Counselling relationship

All clients demonstrate confusion, by way of hesitation between contact and withdrawal. Because confusion is unpleasant, the client will attempt to get rid of it by avoidance, blanking out, verbalism and fantasy. The client is encouraged to become aware of, to tolerate and to stay with this confusion. When it is not avoided or interrupted and allowed to develop, it will be transformed into a feeling that can be experienced and can lead to appropriate action.

Many people come for counselling because they feel stuck in situations from which they can see no way out. Counselling can help them develop a sense of direction, which often accompanies hope. One important part of problem -solving that can sometimes be difficult is goal setting, working our a satisfactory solution. Goal setting is a highly cognitive approach, which many people have difficulty working with. Goal -setting must take into account the affective and behavioural factors as well as the creative potential of the client.

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Eight important tasks can be identified in the process of problem-solving and goal-setting:1. Assessment- helps clients identify what they feel is Ok about their life, what they feel is not Ok about their life. Resources they have drawn on and assessment continues throughout the counselling relationship. 2. Identifying the initial problem: helps the client to focus on the initial problem by using What, Why, How, Where, When and Who. 3. Develop new ways of looking at the problem: looking beyond the now, to what could be.

4. Goal-setting: A goal is what a person would like to attain so that the problem can be managed more easily and constructively. Clients’ may need help to distinguish clearly between a wish and a goal. 5. Opening up possibilities: There are often several ways in which a problem may be tackled using resources the client may not have recognised. 6. Making an informed choice: Achieving the best fit between resources, personality and abilities in order to achieve the desired outcome.

7. Implementing the choice 8. Evaluation. Direction In order to move from the now to the desired outcome counsellor and client need to explore the feelings, thoughts and behaviours in order to develop a new perspective and work through hindrances. Problem solving counselling is successful only if it results in problem-handling action. Listening, as part of problem solving, is effective only if it helps clients to become more intentional and leads to realistic goal setting.

Stages of helping a client to change 1. The aim of stage one is to help clients understand themselves, understand the problem, set goals and take action The client’s goal is self-exploration: the counsellor’s goal is responding. The counsellor helps the client tell their story, focus and develop insight and new perspectives. 2. The aim of stage two is to create new scenarios and setting goals this helps the client examine their problem, think how it could be handled differently and develop their powers of imagination. The client’s goal is self- understanding, the counsellor’s goal is to integrate understanding, into his the counsellor helps the client to create new scenarios, evaluate possible scenarios and develop choice and commitment to change.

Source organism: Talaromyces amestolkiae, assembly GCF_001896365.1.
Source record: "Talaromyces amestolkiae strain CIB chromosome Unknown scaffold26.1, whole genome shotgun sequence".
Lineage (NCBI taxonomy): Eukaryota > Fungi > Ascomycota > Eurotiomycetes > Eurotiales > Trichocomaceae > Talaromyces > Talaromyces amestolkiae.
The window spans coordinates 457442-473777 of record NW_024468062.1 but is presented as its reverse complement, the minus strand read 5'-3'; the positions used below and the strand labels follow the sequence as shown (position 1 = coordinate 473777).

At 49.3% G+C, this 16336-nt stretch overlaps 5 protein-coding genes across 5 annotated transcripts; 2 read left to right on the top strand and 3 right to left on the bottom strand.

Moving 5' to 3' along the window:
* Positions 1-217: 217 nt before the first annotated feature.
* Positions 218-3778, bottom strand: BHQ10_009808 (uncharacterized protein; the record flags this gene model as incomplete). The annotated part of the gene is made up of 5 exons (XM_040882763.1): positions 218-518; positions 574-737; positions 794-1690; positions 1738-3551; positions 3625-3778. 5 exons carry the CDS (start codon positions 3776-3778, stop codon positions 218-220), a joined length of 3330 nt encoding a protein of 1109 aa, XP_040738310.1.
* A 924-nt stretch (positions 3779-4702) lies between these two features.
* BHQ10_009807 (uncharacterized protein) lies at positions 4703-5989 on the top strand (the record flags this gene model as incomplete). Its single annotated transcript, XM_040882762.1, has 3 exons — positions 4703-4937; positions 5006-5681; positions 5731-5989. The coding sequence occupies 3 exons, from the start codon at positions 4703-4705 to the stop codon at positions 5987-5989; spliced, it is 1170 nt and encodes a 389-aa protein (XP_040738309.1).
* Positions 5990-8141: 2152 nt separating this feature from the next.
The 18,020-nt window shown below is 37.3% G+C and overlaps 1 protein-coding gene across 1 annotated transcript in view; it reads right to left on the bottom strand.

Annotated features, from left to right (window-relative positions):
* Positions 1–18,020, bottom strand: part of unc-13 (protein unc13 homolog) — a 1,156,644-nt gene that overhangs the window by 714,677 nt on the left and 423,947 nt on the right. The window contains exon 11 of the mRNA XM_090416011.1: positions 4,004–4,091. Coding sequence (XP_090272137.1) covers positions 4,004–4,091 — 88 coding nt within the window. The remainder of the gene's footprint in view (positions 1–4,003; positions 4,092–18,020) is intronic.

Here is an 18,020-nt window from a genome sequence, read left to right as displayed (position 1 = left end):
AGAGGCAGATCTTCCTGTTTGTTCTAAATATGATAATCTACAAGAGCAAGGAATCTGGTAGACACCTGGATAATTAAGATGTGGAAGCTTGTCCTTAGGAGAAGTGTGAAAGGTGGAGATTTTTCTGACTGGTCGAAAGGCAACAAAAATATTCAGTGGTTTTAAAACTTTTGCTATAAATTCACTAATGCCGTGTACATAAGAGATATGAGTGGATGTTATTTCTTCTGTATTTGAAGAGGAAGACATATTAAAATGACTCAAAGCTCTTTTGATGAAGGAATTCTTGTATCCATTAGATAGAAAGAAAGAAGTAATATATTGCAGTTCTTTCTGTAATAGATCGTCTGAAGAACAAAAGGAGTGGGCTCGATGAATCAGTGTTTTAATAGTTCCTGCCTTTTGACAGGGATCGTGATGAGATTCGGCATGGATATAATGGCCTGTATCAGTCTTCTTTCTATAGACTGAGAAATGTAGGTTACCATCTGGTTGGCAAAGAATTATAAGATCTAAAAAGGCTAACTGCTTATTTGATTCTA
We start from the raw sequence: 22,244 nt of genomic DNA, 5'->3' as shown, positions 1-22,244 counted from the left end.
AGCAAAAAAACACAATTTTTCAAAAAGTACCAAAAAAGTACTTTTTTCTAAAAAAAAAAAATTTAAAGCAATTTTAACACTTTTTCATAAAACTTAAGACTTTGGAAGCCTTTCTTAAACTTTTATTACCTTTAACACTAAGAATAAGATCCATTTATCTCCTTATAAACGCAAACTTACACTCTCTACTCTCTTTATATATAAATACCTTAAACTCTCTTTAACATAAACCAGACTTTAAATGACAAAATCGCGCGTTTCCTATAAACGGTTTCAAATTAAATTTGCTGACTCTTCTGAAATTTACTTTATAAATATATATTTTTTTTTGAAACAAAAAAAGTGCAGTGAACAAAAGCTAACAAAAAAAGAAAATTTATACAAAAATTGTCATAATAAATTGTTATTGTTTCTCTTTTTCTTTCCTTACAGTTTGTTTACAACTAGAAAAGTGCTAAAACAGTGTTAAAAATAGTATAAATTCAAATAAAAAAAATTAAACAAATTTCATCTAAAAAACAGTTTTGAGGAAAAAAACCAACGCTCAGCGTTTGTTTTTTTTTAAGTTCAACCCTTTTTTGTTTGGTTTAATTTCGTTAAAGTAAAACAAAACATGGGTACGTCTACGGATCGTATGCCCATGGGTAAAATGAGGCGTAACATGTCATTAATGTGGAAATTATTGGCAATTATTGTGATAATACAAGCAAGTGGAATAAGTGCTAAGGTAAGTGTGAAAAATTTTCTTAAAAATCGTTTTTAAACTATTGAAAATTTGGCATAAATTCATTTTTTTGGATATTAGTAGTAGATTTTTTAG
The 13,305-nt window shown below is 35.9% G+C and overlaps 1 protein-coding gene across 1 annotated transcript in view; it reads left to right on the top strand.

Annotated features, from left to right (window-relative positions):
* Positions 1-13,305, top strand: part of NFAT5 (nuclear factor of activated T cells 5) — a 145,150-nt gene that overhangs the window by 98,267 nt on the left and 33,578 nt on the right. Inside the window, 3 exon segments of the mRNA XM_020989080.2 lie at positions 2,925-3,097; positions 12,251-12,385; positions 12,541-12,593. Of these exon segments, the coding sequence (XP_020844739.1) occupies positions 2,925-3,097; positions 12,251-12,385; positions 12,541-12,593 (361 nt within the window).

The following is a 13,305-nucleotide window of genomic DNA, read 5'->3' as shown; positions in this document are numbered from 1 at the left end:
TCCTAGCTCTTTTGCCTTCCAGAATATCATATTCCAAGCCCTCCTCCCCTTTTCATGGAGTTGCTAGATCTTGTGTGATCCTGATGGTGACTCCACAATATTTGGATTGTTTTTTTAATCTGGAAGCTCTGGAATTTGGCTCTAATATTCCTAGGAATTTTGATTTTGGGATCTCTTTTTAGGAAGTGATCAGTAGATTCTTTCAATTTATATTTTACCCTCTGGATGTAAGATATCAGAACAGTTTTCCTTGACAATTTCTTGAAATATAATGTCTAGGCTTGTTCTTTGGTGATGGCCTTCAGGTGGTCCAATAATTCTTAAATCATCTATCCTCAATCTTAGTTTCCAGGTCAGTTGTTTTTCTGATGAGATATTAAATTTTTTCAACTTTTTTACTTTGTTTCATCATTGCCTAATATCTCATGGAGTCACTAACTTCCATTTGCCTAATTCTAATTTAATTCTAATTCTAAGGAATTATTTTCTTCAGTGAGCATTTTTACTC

3. In stage three the counsellor aims to help the client act. The client’s goal is to action. The counsellor helps the client to identify and assess action strategies, formulate plans and implement plans.Throughout the two sessions I have discussed in my essay, I have challenged my client on many aspects of his behaviour. Having built a working relationship with Chris, I knew that he would benefit for participating in practical exercises where he can see his issue from a new aspect.

As my client could see his actions and options open to him throughout the two session’s and then reflected upon the discussion over the period of several weeks he could see change could be achieved, with trust building and my reflection on what he was saying and feeling my client could move from old patterns of behaviour to new one’s and start doing this in a save environment where he wouldn’t be humiliated, belittled and all decisions made would be done with his own choosing.

My client found the practical exercises very helpful to change, and for me as a counsellor challenging my client was much easier using practical exercises. The exercises gave my client his power back that had been lacking within himself. For my client even accepting this power was a challenge for him, through demonstrating how this power can be used to benefit situations it allowed my client time in his own thought processes that though the challenges I was asking the client to participate in, over a short period of time my client trusted me to help him make choices that where right for the client to move on. in the here and now.